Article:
Subprime Loans Are Working Well for Auto Lenders
Subprime lending has not significantly hurt the health of U.S. automotive lending “which has continued to show steady growth and remarkable stability,” Experian Automotive said on Tuesday in its second-quarter report.
The amount of the average loan for a new vehicle was only a few dollars short of $30,000, and the average monthly payment just a dollar shy of $500, Experian said.
Thirty-day delinquencies rose slightly to 2.22% of all vehicle loans, from 2.19% a year earlier.
The combined share of subprime and deep-subprime lending in the automotive credit market for new and used vehicles fell to 22.8% from 23.3%, from a year earlier, Experian said.
“Automotive lenders seem to be keeping cool heads when it comes to how much risk they are willing to take with subprime and deep-subprime customers,” said Melinda Zabritski, senior director of automotive finance for Experian. “Yes, subprime and deep-subprime loans are growing, but the entire market is growing from a volume perspective across all risk tiers. In fact, the subprime loans have actually dropped as a percentage of the total market. That, combined with only a slight uptick in delinquencies, makes clear that the sky is not falling.”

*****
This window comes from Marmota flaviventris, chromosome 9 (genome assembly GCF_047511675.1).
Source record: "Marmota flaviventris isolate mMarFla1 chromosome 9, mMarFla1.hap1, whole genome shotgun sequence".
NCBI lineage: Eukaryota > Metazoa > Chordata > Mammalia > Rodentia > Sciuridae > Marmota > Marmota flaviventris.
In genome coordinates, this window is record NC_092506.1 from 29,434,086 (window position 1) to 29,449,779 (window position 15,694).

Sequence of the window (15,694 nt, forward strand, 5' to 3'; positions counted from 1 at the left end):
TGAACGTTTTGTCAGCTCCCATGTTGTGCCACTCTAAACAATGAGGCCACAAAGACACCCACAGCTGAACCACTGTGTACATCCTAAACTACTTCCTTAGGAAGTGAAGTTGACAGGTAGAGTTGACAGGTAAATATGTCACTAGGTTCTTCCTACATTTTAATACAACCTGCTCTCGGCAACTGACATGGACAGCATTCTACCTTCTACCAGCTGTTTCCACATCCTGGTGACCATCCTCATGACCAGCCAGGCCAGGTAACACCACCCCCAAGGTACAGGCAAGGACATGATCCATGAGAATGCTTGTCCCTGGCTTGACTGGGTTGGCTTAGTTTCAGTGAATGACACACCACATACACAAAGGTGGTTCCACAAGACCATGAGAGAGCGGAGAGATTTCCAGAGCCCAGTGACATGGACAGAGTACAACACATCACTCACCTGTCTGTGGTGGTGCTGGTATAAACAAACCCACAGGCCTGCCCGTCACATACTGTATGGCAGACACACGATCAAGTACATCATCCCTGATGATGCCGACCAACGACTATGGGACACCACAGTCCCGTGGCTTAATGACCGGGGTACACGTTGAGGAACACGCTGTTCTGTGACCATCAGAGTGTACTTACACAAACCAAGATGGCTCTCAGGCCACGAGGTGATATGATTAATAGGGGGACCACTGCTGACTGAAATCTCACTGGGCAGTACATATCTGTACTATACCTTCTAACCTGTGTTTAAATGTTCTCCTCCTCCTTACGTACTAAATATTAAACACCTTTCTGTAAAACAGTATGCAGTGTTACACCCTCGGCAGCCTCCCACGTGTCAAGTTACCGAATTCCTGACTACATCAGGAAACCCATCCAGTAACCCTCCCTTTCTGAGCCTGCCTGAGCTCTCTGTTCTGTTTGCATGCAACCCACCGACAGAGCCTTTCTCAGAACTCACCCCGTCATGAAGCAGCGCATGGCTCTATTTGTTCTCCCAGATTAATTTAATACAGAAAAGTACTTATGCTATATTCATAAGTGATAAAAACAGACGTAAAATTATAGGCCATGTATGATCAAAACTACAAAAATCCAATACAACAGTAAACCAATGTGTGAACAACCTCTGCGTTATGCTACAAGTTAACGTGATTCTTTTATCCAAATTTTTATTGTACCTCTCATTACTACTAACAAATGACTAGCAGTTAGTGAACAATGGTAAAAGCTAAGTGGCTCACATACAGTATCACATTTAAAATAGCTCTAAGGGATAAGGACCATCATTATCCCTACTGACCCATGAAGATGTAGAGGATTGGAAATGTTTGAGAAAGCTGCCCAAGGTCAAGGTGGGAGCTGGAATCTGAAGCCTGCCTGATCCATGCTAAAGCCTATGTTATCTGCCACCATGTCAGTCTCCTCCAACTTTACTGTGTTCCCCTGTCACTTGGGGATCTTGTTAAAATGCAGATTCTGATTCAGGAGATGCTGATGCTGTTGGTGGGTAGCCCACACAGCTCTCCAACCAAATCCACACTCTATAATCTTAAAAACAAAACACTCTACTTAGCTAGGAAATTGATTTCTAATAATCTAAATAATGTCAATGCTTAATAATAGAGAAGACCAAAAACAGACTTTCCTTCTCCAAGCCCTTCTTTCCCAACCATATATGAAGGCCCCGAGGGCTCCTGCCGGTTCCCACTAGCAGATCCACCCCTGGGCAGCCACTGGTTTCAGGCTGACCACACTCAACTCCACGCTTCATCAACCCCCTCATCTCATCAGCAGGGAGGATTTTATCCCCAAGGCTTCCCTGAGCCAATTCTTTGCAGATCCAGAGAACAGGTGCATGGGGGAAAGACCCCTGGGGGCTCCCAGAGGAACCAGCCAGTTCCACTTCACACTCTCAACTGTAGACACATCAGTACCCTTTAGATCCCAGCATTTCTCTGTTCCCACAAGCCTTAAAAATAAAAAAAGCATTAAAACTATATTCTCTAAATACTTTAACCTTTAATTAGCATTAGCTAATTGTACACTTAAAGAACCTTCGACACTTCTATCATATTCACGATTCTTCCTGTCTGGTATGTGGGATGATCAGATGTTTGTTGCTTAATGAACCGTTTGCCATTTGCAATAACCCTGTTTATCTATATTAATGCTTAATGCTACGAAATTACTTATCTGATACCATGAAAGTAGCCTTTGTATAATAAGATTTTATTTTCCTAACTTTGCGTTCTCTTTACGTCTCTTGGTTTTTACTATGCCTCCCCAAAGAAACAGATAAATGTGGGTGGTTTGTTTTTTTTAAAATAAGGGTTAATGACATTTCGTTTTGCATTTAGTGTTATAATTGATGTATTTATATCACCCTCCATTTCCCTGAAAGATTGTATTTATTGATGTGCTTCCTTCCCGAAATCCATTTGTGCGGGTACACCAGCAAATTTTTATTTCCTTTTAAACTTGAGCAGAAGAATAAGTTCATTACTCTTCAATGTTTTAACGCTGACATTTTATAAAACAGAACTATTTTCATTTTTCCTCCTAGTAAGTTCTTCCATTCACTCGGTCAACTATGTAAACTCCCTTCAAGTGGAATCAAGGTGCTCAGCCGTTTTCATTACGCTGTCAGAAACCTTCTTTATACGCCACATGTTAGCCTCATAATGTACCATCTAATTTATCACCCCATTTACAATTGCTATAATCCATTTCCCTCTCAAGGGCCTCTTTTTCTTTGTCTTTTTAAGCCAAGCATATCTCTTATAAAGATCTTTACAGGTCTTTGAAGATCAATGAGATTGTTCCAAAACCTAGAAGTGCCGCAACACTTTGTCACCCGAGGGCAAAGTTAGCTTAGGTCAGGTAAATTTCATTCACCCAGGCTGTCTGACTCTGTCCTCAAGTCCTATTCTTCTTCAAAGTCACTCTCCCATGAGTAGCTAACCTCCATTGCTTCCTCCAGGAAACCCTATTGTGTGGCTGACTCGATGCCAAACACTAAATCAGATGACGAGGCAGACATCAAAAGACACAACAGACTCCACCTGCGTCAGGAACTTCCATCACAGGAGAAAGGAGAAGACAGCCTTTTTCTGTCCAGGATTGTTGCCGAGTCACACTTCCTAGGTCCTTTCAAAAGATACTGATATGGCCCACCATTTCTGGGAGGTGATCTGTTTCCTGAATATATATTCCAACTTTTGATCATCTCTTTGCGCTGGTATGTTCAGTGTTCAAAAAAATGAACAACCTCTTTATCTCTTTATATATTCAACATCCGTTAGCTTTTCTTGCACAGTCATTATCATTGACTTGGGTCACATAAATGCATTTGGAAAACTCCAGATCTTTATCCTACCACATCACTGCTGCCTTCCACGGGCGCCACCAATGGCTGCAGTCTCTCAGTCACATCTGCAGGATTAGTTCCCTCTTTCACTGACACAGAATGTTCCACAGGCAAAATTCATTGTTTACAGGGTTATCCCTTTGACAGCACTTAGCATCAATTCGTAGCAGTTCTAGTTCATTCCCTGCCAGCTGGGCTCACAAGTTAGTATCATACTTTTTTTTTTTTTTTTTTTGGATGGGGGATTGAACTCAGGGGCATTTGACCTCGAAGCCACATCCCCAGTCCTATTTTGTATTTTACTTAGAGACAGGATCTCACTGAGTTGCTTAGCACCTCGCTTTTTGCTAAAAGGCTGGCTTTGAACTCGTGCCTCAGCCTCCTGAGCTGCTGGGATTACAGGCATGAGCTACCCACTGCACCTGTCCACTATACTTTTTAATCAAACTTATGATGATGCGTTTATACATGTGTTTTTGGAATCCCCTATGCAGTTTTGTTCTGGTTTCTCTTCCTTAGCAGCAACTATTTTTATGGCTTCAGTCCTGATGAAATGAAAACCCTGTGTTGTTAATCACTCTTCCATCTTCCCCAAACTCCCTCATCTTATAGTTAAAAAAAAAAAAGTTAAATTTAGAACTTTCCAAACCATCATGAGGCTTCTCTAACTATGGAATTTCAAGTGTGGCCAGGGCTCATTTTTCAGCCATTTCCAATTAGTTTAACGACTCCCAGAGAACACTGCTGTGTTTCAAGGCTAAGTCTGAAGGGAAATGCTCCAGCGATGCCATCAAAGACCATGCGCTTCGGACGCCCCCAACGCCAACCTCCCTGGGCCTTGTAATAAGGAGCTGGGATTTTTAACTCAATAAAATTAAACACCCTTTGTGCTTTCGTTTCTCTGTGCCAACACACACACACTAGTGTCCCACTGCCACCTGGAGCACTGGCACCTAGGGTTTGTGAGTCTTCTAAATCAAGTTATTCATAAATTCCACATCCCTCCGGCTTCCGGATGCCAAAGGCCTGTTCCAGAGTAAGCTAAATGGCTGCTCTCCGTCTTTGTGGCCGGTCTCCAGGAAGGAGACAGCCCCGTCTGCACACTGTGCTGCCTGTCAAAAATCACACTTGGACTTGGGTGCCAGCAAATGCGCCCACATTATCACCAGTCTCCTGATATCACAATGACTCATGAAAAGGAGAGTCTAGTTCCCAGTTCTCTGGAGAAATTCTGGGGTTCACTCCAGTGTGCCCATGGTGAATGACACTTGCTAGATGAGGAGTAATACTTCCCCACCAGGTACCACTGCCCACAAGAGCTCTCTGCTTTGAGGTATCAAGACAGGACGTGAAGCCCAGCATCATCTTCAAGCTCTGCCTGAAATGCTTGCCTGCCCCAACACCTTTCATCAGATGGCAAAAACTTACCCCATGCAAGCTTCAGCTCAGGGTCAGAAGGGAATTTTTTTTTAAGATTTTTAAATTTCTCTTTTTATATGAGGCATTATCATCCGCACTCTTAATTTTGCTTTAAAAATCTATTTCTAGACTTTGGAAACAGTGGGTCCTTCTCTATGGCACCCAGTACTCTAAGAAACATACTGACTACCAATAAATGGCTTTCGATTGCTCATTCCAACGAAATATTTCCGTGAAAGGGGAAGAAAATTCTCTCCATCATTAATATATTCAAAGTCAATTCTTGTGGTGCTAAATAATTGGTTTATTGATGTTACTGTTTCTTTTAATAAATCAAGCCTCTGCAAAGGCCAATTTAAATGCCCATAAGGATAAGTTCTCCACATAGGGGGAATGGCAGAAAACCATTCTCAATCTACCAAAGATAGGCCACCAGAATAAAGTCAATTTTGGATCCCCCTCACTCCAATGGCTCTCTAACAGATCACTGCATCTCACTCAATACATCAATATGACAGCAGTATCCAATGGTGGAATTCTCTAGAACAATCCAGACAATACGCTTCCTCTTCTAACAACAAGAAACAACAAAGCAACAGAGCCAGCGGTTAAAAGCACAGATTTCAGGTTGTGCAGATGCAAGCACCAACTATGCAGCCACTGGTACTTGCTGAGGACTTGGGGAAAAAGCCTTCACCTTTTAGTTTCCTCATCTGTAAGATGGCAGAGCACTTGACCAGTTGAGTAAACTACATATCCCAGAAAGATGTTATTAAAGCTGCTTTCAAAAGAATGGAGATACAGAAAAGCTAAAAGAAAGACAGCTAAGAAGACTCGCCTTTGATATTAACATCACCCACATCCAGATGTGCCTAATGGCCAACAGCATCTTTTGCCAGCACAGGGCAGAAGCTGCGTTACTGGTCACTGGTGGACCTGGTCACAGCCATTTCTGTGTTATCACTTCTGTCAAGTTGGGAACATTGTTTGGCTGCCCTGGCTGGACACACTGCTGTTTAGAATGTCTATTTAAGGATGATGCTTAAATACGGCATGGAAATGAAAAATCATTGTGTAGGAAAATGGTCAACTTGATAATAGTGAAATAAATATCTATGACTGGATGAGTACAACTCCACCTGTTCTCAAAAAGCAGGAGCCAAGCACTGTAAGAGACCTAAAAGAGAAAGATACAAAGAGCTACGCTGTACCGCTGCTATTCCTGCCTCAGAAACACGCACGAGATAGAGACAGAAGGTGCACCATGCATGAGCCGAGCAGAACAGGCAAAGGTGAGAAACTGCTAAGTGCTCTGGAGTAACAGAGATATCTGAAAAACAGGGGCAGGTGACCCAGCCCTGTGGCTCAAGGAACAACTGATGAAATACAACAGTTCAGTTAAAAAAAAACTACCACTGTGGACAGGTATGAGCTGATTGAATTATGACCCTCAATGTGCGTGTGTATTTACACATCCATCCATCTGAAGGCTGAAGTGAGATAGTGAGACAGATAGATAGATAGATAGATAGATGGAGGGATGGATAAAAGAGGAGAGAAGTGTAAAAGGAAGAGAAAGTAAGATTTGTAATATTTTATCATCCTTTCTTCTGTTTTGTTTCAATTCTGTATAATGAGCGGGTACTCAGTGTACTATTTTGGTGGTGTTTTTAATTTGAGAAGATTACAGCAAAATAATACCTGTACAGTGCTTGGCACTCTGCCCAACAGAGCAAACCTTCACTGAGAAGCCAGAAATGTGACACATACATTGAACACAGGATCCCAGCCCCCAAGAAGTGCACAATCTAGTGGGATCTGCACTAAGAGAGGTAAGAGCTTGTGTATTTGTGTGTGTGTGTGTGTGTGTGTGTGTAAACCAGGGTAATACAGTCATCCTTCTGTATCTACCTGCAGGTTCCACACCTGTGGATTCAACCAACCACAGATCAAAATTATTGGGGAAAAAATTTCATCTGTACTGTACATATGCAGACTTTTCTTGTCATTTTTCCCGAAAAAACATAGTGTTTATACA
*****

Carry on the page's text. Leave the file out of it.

Longer loans are helping consumers manage payments, and low interest rates have helped U.S. auto sales rise about two-thirds since the 2008-2009 recession.
The length of an average new vehicle loan rose to 68 months in the quarter, from 67 months a year earlier. The average monthly payment for a new-vehicle loan rose to $499 from $483 a year ago, Experian said.
Leasing took a larger share of the new-vehicle market, to 31.4% from 27% a year earlier, Experian said, and the average monthly payment for a lease of a new vehicle rose to $404 from $394 a year ago, Experian said.
The amount of the average new-vehicle loan rose 4.8% to $29,880, Experian said.